Check out Nimman, a funky neighbourhood along Nimmanhaemin Road. Spend a day here walking through the alleys of this once-sleepy district, which is now a booming commercial centre where local artists showcase their work.

Here, you can pick up one-of-a-kind handicraft and souvenirs. During the "winter" season - from November to early February where temperatures can be as low as 10 to 15 deg C at night - there is an art bazaar that showcases the works of up-and-coming local artists.

If you are into terracotta, visit Baan Phor Liang Meun (36 Prapokklao Road Soi 2, A. Muang, Chiang Mai, tel: +66-53-278-187, www.artterracotta.com). This place has an extensive range of terracotta reproductions of Khmer art. Many of the pieces are placed in a park, so visitors can spend an hour strolling through and appreciating them. These reproductions make fantastic souvenirs and showcase the beauty and history of the old civilisations of South-east Asia.

Best day trips
For great views, visit Doi Inthanon, the tallest mountain in Thailand, which has a magnificent view of the surroundings. There, you can also visit hill tribe villages to learn more about the villagers' way of life and buy local produce.

The landscape is beautiful. On a clear day when the weather permits, one can even see the mountains of Myanmar to the west.

There are also many hot springs around Chiang Mai. Head to San Kamphaeng Hot Springs (Ro Pho Cho Chiang Mai 4192 Road, Mae On, Chiang Mai, tel: +66-53-037-011, open: 8am to 9pm daily) to soak in its sulphur-rich water and relax after taking in the sights of nature earlier.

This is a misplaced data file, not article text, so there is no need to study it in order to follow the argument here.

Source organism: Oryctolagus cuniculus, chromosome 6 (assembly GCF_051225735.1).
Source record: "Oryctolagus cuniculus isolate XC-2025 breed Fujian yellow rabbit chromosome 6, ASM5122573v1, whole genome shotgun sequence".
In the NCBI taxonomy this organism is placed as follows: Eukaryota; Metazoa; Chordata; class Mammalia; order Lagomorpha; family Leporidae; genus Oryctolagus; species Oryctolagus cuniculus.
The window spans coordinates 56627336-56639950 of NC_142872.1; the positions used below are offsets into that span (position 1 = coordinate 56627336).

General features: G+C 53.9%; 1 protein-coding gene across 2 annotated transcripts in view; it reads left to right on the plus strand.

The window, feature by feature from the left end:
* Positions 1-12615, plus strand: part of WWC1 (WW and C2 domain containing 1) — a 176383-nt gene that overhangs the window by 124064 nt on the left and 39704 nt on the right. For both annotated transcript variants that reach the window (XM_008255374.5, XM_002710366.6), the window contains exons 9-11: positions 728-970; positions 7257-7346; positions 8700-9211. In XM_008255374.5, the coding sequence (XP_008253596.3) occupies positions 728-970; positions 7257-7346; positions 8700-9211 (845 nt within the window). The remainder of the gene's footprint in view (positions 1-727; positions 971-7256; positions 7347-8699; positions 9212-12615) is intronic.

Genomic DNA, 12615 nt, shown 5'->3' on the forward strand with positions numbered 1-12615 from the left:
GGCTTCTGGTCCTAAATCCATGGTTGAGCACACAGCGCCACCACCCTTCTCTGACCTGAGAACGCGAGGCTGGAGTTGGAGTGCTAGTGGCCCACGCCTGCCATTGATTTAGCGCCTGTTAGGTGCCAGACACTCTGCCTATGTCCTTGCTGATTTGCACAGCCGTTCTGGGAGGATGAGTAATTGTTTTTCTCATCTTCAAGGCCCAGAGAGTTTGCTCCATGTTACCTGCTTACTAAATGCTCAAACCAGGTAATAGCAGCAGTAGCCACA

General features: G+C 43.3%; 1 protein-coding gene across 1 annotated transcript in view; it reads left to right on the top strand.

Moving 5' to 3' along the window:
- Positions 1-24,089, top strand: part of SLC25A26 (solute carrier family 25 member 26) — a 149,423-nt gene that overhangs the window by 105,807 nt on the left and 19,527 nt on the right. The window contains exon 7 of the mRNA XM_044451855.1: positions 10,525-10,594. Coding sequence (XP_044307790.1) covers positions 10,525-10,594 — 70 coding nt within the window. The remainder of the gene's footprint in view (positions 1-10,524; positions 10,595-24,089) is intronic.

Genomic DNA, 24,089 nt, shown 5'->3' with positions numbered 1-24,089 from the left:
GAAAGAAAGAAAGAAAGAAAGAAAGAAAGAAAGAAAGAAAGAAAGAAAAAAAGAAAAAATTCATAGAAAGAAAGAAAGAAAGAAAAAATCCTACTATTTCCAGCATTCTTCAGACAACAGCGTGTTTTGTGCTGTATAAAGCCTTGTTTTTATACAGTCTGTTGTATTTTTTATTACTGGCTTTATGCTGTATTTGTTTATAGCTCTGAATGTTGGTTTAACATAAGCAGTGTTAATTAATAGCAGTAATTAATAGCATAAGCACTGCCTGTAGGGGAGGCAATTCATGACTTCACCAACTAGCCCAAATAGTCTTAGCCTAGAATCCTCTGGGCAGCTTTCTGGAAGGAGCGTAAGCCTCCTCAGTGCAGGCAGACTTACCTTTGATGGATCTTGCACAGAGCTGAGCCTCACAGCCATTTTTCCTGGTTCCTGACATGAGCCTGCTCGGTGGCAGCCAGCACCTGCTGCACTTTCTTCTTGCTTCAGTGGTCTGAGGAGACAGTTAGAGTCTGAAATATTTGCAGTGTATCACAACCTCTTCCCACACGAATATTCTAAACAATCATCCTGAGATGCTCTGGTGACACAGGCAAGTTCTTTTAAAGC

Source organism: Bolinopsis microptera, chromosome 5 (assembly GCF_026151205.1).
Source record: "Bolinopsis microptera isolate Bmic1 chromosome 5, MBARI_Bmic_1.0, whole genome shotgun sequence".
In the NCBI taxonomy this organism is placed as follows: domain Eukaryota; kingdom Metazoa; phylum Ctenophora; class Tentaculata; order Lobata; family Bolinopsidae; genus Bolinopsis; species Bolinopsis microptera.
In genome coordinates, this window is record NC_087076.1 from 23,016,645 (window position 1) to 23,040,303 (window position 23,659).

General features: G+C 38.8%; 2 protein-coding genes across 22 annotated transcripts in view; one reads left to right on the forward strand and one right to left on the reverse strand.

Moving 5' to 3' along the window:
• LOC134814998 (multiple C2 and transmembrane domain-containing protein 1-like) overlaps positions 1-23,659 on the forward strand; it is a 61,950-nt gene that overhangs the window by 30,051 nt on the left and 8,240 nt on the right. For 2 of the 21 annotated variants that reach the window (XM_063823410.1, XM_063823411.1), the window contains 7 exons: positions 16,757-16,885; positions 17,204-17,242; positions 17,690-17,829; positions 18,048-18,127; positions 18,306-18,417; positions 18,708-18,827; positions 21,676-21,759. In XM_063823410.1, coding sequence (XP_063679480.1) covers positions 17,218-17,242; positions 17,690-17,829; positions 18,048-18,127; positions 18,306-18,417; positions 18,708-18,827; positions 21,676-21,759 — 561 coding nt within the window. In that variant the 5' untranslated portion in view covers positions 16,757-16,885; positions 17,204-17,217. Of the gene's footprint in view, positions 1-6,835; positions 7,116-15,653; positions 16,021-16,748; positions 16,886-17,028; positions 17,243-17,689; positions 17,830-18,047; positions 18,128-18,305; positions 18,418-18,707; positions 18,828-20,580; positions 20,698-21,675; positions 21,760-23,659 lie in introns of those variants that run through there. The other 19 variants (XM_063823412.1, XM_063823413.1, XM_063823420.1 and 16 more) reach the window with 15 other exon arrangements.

Best place to people-watch
This would be at the different restaurants and nightspots by the riverside. Thai dishes are served at many of these establishments and, with their prime location on the banks of the Ping River, they are perfect spots to spend the evening with a drink and to enjoy the idyllic views.

The Ping River, known to locals as "The Lifeline of the Province", draws crowds every night with its nightlife.

You must try the food at The Good View Bar & Restaurant (13 Charoenrat Road, Chiang Mai, tel: +66-53- 241-866), which is popular among locals. A live band performs old classics nightly and guests are welcome to take to the dance floor.

One of my favourite dishes here is the assortment of northern Thai pork sausages served with vegetables, green chilli paste and minced pork tomato chilli paste. Snacks on the menu cost between $5 and $15.

Most memorable experience
It would be celebrating Songkran with my daughter. We would travel with friends through the streets on a truck and empty buckets of iced water on people on the sidewalk.

I also enjoy celebrating another Thai festival, Loy Krathong, with her. Loy Krathong is an annual celebration and the name could be translated as "to float a basket". It comes from the tradition of making krathong or buoyant, decorated baskets, which are then floated on a river with lit candles in them.

As Loy Krathong coincides with the Lanna festival known as Yi Peng, people in Chiang Mai celebrate both festivals on the same night and release khom loi (lanterns) into the night sky. It is quite an enchanting sight.

Advice for travellers
Avoid the hottest months from March to June. Go during November to early February instead.